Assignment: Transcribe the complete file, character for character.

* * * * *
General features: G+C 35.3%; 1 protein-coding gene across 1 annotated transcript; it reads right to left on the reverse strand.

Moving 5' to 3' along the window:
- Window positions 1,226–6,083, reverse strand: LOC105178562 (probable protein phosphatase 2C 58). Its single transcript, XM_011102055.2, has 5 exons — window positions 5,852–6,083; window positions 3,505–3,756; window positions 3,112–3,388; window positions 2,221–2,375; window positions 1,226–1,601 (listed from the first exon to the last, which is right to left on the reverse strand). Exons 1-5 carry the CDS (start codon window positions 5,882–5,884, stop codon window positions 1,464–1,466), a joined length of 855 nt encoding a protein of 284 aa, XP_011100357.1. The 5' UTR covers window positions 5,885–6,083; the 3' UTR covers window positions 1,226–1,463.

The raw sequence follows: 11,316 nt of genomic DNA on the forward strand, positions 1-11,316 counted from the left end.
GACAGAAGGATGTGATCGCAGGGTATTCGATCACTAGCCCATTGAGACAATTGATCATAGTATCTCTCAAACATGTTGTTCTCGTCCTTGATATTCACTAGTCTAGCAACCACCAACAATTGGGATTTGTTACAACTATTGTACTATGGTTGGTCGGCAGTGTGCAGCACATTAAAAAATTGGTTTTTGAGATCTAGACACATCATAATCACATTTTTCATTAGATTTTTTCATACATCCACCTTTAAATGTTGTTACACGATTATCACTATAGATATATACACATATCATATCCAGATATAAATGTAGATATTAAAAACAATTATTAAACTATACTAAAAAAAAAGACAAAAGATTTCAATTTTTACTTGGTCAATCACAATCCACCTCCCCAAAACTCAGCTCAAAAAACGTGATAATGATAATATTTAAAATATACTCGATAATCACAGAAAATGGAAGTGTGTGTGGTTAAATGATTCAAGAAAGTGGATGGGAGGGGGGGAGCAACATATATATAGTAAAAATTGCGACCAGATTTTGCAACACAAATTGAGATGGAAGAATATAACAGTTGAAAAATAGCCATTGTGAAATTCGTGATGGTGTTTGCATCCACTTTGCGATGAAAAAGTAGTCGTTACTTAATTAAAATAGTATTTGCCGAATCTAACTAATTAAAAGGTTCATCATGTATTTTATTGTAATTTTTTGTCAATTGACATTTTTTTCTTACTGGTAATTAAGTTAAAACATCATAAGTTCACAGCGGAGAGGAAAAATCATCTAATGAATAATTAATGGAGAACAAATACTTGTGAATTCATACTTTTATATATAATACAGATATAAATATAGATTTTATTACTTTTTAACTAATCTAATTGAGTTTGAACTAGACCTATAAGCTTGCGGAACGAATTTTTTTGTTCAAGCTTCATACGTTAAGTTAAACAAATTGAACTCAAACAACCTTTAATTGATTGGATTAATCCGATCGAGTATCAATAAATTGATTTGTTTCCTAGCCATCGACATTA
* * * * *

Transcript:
General features: G+C 35.3%; 1 protein-coding gene across 1 annotated transcript; it reads right to left on the reverse strand.

Moving 5' to 3' along the window:
- Window positions 1,226–6,083, reverse strand: LOC105178562 (probable protein phosphatase 2C 58). Its single transcript, XM_011102055.2, has 5 exons — window positions 5,852–6,083; window positions 3,505–3,756; window positions 3,112–3,388; window positions 2,221–2,375; window positions 1,226–1,601 (listed from the first exon to the last, which is right to left on the reverse strand). Exons 1-5 carry the CDS (start codon window positions 5,882–5,884, stop codon window positions 1,464–1,466), a joined length of 855 nt encoding a protein of 284 aa, XP_011100357.1. The 5' UTR covers window positions 5,885–6,083; the 3' UTR covers window positions 1,226–1,463.

The raw sequence follows: 11,316 nt of genomic DNA on the forward strand, positions 1-11,316 counted from the left end.
GACAGAAGGATGTGATCGCAGGGTATTCGATCACTAGCCCATTGAGACAATTGATCATAGTATCTCTCAAACATGTTGTTCTCGTCCTTGATATTCACTAGTCTAGCAACCACCAACAATTGGGATTTGTTACAACTATTGTACTATGGTTGGTCGGCAGTGTGCAGCACATTAAAAAATTGGTTTTTGAGATCTAGACACATCATAATCACATTTTTCATTAGATTTTTTCATACATCCACCTTTAAATGTTGTTACACGATTATCACTATAGATATATACACATATCATATCCAGATATAAATGTAGATATTAAAAACAATTATTAAACTATACTAAAAAAAAAGACAAAAGATTTCAATTTTTACTTGGTCAATCACAATCCACCTCCCCAAAACTCAGCTCAAAAAACGTGATAATGATAATATTTAAAATATACTCGATAATCACAGAAAATGGAAGTGTGTGTGGTTAAATGATTCAAGAAAGTGGATGGGAGGGGGGGAGCAACATATATATAGTAAAAATTGCGACCAGATTTTGCAACACAAATTGAGATGGAAGAATATAACAGTTGAAAAATAGCCATTGTGAAATTCGTGATGGTGTTTGCATCCACTTTGCGATGAAAAAGTAGTCGTTACTTAATTAAAATAGTATTTGCCGAATCTAACTAATTAAAAGGTTCATCATGTATTTTATTGTAATTTTTTGTCAATTGACATTTTTTTCTTACTGGTAATTAAGTTAAAACATCATAAGTTCACAGCGGAGAGGAAAAATCATCTAATGAATAATTAATGGAGAACAAATACTTGTGAATTCATACTTTTATATATAATACAGATATAAATATAGATTTTATTACTTTTTAACTAATCTAATTGAGTTTGAACTAGACCTATAAGCTTGCGGAACGAATTTTTTTGTTCAAGCTTCATACGTTAAGTTAAACAAATTGAACTCAAACAACCTTTAATTGATTGGATTAATCCGATCGAGTATCAATAAATTGATTTGTTTCCTAGCCATCGACATTA